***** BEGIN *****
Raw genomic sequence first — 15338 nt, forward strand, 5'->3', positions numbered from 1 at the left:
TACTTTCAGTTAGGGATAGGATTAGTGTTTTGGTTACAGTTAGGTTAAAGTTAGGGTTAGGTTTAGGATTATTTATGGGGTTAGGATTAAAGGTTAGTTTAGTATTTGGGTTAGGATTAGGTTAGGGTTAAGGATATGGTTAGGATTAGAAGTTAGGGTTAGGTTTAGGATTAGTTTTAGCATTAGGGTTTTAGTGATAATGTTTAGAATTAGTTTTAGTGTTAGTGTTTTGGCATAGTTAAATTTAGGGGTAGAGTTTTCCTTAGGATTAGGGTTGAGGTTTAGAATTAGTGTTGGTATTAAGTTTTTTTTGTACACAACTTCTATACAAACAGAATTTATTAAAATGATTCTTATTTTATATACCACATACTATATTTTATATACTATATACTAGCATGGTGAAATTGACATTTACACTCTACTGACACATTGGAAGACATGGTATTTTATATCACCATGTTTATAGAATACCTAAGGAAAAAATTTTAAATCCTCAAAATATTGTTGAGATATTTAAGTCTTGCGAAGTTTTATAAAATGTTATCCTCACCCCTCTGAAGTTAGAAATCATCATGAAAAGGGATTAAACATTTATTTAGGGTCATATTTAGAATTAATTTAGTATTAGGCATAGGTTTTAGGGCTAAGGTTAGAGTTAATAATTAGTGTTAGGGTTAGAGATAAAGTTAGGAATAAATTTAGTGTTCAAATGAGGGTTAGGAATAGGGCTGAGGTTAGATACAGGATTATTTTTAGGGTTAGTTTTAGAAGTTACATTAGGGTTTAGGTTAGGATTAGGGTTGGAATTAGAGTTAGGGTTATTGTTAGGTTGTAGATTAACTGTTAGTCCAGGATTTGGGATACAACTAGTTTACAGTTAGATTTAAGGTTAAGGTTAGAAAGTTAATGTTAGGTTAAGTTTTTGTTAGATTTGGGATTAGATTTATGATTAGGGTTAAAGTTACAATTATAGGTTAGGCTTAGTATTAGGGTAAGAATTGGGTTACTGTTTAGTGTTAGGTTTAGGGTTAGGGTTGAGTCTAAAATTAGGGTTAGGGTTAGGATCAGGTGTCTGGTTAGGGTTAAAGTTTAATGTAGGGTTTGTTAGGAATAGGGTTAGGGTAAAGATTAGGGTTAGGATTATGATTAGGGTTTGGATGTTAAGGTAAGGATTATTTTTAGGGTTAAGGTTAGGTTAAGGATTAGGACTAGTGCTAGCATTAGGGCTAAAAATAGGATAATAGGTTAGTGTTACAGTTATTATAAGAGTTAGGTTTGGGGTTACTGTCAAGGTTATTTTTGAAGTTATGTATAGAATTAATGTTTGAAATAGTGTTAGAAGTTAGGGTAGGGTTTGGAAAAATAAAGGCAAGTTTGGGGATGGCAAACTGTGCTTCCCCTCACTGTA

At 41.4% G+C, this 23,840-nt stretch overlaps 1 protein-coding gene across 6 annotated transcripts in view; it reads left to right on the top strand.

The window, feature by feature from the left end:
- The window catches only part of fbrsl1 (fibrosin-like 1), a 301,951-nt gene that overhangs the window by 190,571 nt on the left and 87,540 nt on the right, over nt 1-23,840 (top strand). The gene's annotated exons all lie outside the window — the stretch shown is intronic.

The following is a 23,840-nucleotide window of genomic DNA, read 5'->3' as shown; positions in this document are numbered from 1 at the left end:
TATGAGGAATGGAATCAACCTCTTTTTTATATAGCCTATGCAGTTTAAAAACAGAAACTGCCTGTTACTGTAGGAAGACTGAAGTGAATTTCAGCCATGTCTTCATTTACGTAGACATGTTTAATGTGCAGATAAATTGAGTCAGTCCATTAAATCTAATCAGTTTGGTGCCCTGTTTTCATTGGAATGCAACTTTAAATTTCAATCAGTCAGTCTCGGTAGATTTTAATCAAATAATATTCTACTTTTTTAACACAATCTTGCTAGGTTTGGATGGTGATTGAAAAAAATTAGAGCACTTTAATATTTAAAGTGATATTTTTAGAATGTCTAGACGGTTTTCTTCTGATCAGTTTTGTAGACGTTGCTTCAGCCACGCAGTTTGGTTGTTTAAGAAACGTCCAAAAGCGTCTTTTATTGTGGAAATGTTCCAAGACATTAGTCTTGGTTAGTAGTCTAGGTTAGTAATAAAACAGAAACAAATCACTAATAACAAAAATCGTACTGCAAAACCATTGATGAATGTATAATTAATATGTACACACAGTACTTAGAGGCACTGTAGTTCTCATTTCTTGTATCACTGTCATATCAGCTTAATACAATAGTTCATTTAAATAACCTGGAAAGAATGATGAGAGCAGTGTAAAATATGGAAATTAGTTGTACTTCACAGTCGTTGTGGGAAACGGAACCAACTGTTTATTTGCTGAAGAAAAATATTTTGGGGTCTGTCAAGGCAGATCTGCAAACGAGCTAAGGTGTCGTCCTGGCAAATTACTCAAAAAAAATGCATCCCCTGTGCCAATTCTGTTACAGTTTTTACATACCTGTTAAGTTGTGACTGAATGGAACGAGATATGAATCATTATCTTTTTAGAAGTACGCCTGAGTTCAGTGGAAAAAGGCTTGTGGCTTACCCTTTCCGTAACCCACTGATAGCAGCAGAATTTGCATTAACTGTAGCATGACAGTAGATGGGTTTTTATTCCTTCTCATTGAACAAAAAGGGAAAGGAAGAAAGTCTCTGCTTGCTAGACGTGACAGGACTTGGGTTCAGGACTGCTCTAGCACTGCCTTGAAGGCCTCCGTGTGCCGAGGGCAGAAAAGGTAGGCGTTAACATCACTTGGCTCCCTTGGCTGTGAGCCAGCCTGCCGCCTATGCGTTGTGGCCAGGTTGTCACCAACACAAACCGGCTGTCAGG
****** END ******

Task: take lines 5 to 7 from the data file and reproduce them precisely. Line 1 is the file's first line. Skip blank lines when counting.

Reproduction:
- The window catches only part of fbrsl1 (fibrosin-like 1), a 301,951-nt gene that overhangs the window by 190,571 nt on the left and 87,540 nt on the right, over nt 1-23,840 (top strand). The gene's annotated exons all lie outside the window — the stretch shown is intronic.

The following is a 23,840-nucleotide window of genomic DNA, read 5'->3' as shown; positions in this document are numbered from 1 at the left end:
TATGAGGAATGGAATCAACCTCTTTTTTATATAGCCTATGCAGTTTAAAAACAGAAACTGCCTGTTACTGTAGGAAGACTGAAGTGAATTTCAGCCATGTCTTCATTTACGTAGACATGTTTAATGTGCAGATAAATTGAGTCAGTCCATTAAATCTAATCAGTTTGGTGCCCTGTTTTCATTGGAATGCAACTTTAAATTTCAATCAGTCAGTCTCGGTAGATTTTAATCAAATAATATTCTACTTTTTTAACACAATCTTGCTAGGTTTGGATGGTGATTGAAAAAAATTAGAGCACTTTAATATTTAAAGTGATATTTTTAGAATGTCTAGACGGTTTTCTTCTGATCAGTTTTGTAGACGTTGCTTCAGCCACGCAGTTTGGTTGTTTAAGAAACGTCCAAAAGCGTCTTTTATTGTGGAAATGTTCCAAGACATTAGTCTTGGTTAGTAGTCTAGGTTAGTAATAAAACAGAAACAAATCACTAATAACAAAAATCGTACTGCAAAACCATTGATGAATGTATAATTAATATGTACACACAGTACTTAGAGGCACTGTAGTTCTCATTTCTTGTATCACTGTCATATCAGCTTAATACAATAGTTCATTTAAATAACCTGGAAAGAATGATGAGAGCAGTGTAAAATATGGAAATTAGTTGTACTTCACAGTCGTTGTGGGAAACGGAACCAACTGTTTATTTGCTGAAGAAAAATATTTTGGGGTCTGTCAAGGCAGATCTGCAAACGAGCTAAGGTGTCGTCCTGGCAAATTACTCAAAAAAAATGCATCCCCTGTGCCAATTCTGTTACAGTTTTTACATACCTGTTAAGTTGTGACTGAATGGAACGAGATATGAATCATTATCTTTTTAGAAGTACGCCTGAGTTCAGTGGAAAAAGGCTTGTGGCTTACCCTTTCCGTAACCCACTGATAGCAGCAGAATTTGCATTAACTGTAGCATGACAGTAGATGGGTTTTTATTCCTTCTCATTGAACAAAAAGGGAAAGGAAGAAAGTCTCTGCTTGCTAGACGTGACAGGACTTGGGTTCAGGACTGCTCTAGCACTGCCTTGAAGGCCTCCGTGTGCCGAGGGCAGAAAAGGTAGGCGTTAACATCACTTGGCTCCCTTGGCTGTGAGCCAGCCTGCCGCCTATGCGTTGTGGCCAGGTTGTCACCAACACAAACCGGCTGTCAGG